Still, Ole Tiger is not as swift as Falck's Rivets—which is named not for the obvious reasons but after the comic-strip dog. In a trial heat last week Falck tied his own Formula I world record with a 232.2-mph lap. Rivets is a hundred pounds heavier than Ole Tiger and is 17.9 feet in both length and wingspan. Because of his plane's comparative bulk, Falck is generally a slow starter who then pulls out of the pack and treats spectators to a Garrison finish. Downey is quick on the takeoff and nimble on the turns. He forces a race; Falck waits to make his move.
The Falck-Downey—Rivets-Ole Tiger—duel was a natural crowd-pleaser, and the pilots did not fail their audience. Their several races were the most thrilling of the week.
Little planes are more fun to watch, if only because they are so much easier to watch. In Miami they flew on a short, three-mile course and were always visible. The Unlimited planes require an eight-mile course that puts them virtually out of sight—and occasionally out of mind—for much of the time.
In both the Friday and Saturday trials, Downey and Falck flew true to form. The red and white Tiger took early leads and, flying low—little more than 50 feet off the ground—clung close to the pylons. While Downey took the low road, Falck took the high, wide one. Winging last at the start of both races, he twice caught and passed Downey from above in the closing laps. Their times were nearly identical. In the six-lap Friday race, Falck averaged 219.9 mph, Downey 219.5. Saturday, Falck was 220.8, Downey 220.4. In the one race Downey pleaded a tight engine, in the other a large and sluggish propeller. But he is more given to tinkering with his machine than alibiing for its failings. Falck is his friend, and he enjoys racing him almost as much as beating him.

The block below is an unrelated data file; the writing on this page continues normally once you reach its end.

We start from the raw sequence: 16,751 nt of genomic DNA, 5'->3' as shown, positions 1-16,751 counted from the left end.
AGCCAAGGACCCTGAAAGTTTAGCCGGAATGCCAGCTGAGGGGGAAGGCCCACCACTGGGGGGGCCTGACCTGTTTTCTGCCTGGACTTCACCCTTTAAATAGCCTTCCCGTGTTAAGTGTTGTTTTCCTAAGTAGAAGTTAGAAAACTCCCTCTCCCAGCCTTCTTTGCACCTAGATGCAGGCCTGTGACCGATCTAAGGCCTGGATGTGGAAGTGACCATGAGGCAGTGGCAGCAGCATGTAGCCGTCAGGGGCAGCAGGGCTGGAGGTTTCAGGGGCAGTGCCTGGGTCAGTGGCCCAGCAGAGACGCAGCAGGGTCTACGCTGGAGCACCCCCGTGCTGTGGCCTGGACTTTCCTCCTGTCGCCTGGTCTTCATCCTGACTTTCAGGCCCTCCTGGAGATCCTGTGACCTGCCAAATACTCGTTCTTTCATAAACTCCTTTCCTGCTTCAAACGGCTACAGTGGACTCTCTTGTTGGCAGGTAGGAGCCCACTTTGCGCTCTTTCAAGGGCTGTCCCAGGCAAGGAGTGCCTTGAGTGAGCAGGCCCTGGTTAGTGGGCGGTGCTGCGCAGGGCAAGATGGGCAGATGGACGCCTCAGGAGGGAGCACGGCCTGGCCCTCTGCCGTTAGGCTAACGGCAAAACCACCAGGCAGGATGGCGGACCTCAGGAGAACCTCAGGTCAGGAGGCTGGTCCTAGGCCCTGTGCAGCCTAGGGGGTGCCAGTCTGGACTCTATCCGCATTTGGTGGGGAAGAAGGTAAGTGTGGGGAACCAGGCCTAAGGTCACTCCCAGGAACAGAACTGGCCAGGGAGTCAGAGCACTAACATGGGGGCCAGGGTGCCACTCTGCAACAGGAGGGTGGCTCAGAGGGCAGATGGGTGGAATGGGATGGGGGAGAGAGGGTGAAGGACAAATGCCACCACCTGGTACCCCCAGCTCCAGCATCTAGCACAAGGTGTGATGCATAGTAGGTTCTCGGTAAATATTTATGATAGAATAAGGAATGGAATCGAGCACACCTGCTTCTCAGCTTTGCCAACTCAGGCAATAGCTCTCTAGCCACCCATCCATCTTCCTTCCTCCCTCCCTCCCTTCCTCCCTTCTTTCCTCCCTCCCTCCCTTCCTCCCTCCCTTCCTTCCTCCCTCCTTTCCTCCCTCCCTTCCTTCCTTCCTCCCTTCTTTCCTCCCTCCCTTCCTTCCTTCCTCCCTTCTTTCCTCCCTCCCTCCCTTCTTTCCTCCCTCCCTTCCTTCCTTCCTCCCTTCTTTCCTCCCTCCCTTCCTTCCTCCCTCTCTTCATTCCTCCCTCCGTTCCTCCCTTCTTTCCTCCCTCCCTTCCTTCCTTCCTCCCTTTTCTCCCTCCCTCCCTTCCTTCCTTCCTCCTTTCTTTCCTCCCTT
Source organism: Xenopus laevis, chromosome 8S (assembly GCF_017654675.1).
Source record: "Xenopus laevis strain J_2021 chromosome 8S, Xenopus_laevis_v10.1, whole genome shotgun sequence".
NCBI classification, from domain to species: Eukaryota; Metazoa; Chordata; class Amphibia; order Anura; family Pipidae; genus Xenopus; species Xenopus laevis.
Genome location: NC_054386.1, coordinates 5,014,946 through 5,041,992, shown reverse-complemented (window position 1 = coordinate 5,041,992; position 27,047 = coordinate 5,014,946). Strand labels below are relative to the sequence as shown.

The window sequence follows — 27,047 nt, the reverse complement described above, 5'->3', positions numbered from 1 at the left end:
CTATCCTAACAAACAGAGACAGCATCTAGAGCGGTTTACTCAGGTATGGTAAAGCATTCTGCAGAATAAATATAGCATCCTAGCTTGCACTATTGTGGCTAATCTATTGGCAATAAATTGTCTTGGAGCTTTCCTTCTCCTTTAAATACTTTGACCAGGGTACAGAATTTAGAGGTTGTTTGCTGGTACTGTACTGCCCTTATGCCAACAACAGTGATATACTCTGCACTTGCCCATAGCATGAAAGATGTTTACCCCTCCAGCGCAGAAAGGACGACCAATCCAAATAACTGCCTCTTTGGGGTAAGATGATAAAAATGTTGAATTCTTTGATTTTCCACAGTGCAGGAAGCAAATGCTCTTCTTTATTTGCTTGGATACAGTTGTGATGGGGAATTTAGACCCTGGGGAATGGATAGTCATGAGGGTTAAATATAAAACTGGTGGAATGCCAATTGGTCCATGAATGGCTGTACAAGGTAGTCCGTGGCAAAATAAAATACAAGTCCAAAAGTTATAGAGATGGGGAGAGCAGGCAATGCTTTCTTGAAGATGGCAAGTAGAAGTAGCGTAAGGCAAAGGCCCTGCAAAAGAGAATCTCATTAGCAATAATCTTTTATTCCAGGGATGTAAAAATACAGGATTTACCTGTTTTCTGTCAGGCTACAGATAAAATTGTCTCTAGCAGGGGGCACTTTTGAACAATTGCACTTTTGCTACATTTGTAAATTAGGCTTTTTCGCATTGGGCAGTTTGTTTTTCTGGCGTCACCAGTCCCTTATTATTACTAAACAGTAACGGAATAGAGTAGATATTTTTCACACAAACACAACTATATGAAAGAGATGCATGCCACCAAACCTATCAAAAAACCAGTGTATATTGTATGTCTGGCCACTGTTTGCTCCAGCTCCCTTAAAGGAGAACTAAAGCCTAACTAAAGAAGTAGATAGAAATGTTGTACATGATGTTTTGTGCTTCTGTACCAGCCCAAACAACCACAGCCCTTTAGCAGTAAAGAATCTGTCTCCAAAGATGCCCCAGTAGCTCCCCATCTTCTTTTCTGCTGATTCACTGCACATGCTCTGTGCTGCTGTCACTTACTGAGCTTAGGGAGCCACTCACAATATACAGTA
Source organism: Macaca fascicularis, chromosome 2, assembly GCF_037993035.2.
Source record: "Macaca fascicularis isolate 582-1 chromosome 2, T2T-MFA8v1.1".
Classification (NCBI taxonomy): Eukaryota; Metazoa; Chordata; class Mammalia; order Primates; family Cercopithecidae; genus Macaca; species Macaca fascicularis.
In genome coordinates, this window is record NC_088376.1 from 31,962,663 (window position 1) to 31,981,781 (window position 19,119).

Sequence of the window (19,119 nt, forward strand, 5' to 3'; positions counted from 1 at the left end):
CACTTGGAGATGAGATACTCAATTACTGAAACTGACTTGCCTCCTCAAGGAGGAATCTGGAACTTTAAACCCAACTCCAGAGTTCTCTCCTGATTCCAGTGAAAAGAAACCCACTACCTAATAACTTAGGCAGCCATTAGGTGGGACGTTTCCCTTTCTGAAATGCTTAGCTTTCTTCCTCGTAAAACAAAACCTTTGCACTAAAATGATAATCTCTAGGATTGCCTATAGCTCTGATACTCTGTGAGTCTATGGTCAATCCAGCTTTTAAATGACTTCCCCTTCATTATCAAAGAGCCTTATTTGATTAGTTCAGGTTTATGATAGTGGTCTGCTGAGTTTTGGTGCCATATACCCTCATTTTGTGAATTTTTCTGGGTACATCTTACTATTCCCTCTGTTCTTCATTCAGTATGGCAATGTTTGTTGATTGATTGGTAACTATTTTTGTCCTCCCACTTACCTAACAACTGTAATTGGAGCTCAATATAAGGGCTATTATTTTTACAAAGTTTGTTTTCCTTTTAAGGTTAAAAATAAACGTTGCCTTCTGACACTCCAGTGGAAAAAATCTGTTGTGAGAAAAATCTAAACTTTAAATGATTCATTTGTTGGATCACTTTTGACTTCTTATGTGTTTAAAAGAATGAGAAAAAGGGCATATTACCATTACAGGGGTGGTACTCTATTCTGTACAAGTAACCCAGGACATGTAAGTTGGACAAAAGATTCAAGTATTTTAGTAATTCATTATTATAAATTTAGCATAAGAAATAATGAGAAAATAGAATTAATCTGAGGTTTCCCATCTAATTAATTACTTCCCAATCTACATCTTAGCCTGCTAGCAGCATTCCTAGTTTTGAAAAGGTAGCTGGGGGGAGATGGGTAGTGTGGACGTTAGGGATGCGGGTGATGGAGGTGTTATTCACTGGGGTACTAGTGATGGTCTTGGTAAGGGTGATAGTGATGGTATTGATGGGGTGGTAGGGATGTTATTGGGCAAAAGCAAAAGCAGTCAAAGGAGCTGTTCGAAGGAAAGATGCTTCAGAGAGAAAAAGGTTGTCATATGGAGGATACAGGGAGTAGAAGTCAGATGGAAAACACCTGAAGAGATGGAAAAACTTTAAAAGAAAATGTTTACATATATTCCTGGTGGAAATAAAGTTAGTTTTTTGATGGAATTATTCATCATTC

Mostly, he loves flying his Tiger. "This plane fits you like a glove," he says affectionately. "You don't so much fly it as wear it."
Downey, a short, friendly, florid-faced man, is as effusive as Falck is taciturn. "I think the rest of us will split the prize money," he advised Falck before one race, "just by having someone lead you off" course. I don't know why it is that when you give me every chance with your starts, I can't take advantage of it."
"Maybe," said Falck, "you will." He did not. Falck won the Sunday final easily, flash home at an average 224.5 mph while the tiny Tiger, buffeted by gusty winds, could only crank out 217.7.
How does one get started flying competitively? "Well," says Falck, "first you got to get yourself an airplane. And that costs money."
That it does: Downey paid $10,000 for Ole Tiger nine years ago and, despite his winning, has lost approximately that much in the last three years shipping, repairing and maintaining it.
This, however, is a mere drop in the fuel tank when compared with the investments of the Unlimited pilots. Cliff Cummins, a Riverside, Calif. radiologist and consistently star-crossed flyer, estimates that he has sunk some $140,000 into his Mustang fighter in the years he has owned it. Cummins, who was once an Air Force gunnery instructor, belly-landed the Mustang in the Nevada desert three years ago during the Reno air races after a small throttle link snapped. The very same gadget failed him on the sixth lap of the eight-lap semifinal heat in Miami on Saturday. Cummins was leading at the time and had recorded the fastest qualifying-heat time of 376.8 mph earlier in the week.
"I do not again need that sudden silence in the engine up there," he confided nervously after he had coaxed his failing airplane into a neat landing.
Because of his outstanding times and because the plane could be fixed in time, his fellow pilots ruled that Cummins should be allowed to compete in the Sunday finals, but not for the top prize money of $8,055. He could compete for glory and lesser cash consolation prizes. But, alas, he was denied even glory Sunday: this time his lap-counter broke and Cummins lost track of the race. When he finally made his move he was too far back and finished fifth behind winner Lyle Shelton, who averaged 373.3 mph.
Despite his troubles, Cummins had greatly contributed to the dramatic success of the first Great Miami Air Race. And the little fellows, Falck and Downey, had made it an artistic success. In the end there was hopeful talk of this becoming an annual event.
But air racing is a hazard in the air and at the bank, and neither pilots nor planes are getting any younger. Downey sagely observed: "You never know what the hell is going to happen up there."
True down here, too.